In fact, the April retail sales report brought even more evidence of continued deceleration from the 4-6% annual gains recorded earlier in the recovery. It is reminiscent of the pre-recession patterns of the past, not a signal that the consumer has spung back to life. (…)
Other good YoY charts from Doug Short:
Inventories remain too high across the board.
The headline Final Demand Producer Price Index increased 0.2% (0.0% y/y) in April after an unrevised 0.1% March dip. The rise compared to a 0.3% increase expected in the Action Economics Forecast Survey. A 0.3% decline (-2.0% y/y) in food prices offset a 0.2% increase (-12.0% y/y) in energy prices. Excluding food & energy, the PPI improved an expected 0.1% (0.9% y/y).
Core producer goods prices for final demand increased 0.3%, following four consecutive 0.1% gains. It reflected the emerging improvement in factory sector activity. Durable consumer goods prices gained 0.1% (0.5% y/y) and core nondurable goods costs increased 0.6% (4.0% y/y), the strongest rise in three months. Capital equipment prices edged 0.1% higher (0.5% y/y) following three months of remaining unchanged.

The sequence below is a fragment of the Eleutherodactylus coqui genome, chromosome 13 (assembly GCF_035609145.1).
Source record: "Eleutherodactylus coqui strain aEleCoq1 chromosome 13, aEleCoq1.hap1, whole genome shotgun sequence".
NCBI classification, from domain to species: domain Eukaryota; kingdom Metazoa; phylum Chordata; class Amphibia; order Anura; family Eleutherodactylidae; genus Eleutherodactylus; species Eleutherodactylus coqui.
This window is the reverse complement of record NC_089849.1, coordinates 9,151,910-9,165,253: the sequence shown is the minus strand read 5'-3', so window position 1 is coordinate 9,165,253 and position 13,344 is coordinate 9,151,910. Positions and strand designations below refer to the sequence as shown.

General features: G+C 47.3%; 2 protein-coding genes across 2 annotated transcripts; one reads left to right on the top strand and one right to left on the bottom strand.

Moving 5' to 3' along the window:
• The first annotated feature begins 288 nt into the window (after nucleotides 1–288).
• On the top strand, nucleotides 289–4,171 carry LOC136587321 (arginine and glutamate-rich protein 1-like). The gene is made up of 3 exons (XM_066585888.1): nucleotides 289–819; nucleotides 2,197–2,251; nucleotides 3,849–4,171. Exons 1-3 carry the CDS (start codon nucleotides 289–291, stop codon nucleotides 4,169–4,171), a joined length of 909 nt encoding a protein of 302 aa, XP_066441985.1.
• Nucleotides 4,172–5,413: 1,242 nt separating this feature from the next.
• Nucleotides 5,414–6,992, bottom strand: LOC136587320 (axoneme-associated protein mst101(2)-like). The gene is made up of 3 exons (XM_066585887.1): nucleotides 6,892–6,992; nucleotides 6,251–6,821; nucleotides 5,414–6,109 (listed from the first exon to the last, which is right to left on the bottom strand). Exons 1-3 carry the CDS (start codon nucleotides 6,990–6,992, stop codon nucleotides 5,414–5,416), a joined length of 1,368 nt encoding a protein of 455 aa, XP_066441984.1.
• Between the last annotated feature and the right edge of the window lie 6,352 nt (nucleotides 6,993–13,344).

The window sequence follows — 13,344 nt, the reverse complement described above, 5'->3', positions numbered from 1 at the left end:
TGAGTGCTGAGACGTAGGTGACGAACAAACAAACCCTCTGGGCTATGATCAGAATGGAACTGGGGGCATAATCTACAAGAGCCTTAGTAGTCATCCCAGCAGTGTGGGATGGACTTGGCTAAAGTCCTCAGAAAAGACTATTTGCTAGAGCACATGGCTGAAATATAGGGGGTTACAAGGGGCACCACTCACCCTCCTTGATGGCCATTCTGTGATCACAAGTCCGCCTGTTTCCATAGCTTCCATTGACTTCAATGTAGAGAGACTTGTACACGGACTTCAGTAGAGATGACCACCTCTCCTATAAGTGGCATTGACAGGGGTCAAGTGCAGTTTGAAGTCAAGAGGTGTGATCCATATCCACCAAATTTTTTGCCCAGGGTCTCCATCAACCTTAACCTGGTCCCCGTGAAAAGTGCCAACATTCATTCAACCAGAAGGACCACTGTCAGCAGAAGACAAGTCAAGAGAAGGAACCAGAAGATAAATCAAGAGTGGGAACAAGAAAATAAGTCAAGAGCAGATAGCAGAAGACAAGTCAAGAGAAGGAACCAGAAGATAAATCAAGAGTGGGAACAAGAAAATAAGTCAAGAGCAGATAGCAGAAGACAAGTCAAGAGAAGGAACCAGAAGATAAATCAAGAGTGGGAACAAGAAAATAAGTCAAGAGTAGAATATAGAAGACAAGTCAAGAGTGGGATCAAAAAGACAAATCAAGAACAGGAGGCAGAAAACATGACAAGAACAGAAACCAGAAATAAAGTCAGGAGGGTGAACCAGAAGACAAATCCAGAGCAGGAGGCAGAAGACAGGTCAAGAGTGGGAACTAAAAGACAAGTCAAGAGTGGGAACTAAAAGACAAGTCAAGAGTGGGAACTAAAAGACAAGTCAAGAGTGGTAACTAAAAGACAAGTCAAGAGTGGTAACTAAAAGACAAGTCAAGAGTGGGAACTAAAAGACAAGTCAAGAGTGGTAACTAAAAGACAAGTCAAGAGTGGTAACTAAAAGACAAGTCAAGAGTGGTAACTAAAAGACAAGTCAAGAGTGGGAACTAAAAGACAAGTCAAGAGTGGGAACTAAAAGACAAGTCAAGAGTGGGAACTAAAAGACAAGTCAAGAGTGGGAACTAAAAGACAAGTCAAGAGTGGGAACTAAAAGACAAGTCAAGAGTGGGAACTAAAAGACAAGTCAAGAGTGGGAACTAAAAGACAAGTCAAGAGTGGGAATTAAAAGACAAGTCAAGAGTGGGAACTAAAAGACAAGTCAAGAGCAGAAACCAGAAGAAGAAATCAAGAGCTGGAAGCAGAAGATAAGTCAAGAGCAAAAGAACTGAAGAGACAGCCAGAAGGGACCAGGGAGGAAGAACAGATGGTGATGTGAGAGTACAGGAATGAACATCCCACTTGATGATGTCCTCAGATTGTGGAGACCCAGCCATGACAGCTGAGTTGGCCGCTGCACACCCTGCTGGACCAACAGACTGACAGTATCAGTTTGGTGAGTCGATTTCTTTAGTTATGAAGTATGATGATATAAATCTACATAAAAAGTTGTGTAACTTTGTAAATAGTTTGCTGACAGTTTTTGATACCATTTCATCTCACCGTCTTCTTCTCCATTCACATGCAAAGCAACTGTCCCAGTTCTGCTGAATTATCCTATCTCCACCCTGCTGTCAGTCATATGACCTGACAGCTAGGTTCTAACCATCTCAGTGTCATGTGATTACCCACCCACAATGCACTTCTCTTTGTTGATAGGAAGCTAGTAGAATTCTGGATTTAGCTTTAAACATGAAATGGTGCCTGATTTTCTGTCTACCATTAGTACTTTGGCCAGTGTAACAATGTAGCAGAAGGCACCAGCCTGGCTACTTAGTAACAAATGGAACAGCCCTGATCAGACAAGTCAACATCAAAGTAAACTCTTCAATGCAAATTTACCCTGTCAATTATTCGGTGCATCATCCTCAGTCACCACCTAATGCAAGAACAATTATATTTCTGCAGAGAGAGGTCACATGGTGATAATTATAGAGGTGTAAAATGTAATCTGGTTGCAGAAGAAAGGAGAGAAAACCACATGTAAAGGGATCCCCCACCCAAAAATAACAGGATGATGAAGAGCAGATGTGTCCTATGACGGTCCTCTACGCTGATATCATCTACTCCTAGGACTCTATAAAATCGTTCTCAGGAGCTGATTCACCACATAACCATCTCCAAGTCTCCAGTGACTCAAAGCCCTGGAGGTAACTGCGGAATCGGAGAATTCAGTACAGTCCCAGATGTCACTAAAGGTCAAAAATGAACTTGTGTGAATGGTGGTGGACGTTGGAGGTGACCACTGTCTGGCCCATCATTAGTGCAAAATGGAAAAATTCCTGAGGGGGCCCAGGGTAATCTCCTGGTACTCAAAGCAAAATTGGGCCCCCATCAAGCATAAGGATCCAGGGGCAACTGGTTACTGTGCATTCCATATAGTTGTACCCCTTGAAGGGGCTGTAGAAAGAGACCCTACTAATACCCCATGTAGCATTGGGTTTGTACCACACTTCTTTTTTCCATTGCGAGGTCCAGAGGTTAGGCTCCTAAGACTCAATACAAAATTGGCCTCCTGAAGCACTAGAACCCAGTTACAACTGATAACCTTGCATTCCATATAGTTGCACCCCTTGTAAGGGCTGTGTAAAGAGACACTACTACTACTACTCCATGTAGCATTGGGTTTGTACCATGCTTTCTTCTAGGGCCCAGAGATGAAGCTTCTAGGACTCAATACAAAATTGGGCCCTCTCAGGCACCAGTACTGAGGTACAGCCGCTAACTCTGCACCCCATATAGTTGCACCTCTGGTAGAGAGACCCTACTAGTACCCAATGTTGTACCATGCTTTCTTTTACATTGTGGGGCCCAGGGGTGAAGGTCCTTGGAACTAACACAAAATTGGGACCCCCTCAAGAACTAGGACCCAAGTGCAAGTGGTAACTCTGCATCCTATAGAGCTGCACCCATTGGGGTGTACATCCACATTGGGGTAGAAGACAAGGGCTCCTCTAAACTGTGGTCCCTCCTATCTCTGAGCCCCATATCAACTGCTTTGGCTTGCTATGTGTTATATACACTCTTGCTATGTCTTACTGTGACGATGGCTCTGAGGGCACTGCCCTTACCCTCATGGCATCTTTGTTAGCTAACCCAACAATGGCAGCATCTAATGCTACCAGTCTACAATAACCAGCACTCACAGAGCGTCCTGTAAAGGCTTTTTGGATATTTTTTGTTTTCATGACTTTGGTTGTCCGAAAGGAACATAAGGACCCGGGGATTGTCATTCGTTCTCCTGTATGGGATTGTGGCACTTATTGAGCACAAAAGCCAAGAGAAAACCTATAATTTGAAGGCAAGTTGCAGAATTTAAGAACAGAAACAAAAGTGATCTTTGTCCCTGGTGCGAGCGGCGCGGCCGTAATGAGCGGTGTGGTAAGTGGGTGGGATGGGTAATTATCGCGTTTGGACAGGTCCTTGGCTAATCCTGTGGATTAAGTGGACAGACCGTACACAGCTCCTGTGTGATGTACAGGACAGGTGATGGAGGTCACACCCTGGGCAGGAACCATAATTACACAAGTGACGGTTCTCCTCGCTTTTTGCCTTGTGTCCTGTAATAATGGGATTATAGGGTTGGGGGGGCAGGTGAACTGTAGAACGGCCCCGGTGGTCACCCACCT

US recession worries re-emerge Treasury yield curve sparks fears over outlook for economy
A measure of the US Treasury yield curve flattened on Friday to levels not seen since early March, reviving once again anxiety about the health of the world’s most important economy.
The spread between 10-year and 2-year US Treasury notes tightened on Friday to as low as 94.9 basis points, the lowest level on an intraday basis since March 8. It would also be the lowest closing level since December 2007, according to Bloomberg data, writes Adam Samson in New York.